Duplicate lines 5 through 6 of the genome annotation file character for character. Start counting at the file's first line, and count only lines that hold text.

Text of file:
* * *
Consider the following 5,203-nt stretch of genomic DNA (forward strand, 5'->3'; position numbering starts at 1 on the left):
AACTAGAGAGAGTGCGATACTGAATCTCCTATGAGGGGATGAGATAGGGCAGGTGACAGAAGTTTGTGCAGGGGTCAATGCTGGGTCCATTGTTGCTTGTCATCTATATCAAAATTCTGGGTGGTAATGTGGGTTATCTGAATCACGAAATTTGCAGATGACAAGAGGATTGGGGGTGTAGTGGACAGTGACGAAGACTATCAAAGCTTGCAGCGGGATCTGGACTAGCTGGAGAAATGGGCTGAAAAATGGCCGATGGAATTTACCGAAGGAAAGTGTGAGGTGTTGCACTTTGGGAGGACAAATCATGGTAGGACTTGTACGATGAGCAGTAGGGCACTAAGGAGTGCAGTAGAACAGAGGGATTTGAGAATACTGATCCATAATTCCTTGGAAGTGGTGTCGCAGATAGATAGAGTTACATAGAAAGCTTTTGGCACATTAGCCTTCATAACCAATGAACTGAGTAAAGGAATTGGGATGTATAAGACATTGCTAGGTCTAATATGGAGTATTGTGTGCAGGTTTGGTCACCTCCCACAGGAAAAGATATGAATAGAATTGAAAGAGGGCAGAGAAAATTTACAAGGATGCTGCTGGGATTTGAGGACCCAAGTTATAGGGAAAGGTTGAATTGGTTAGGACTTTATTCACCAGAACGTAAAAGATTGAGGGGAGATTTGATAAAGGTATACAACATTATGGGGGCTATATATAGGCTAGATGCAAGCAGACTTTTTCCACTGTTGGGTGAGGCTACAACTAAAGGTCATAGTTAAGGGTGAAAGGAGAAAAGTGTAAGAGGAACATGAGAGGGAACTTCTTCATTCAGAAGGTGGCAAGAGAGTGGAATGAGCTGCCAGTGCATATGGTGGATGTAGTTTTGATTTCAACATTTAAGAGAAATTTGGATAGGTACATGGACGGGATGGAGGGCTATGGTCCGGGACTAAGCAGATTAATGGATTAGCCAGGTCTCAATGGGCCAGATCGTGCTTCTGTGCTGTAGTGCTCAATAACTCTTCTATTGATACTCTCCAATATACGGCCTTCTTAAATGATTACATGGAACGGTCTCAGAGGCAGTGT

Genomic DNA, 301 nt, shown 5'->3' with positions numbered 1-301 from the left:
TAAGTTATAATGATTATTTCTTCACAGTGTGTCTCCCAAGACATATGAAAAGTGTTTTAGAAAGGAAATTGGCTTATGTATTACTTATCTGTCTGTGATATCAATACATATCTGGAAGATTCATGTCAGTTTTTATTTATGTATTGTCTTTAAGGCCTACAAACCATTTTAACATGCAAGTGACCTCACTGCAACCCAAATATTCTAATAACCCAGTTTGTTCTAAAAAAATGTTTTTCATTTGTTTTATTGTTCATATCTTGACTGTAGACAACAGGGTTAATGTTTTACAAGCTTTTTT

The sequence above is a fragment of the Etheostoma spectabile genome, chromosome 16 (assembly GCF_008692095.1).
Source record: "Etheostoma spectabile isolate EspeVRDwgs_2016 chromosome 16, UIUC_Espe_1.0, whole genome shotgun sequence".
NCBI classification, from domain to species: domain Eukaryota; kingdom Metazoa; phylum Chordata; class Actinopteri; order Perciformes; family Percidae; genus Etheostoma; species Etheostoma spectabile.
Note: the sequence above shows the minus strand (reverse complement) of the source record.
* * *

The sequence above is a fragment of the Etheostoma spectabile genome, chromosome 16 (assembly GCF_008692095.1).
Source record: "Etheostoma spectabile isolate EspeVRDwgs_2016 chromosome 16, UIUC_Espe_1.0, whole genome shotgun sequence".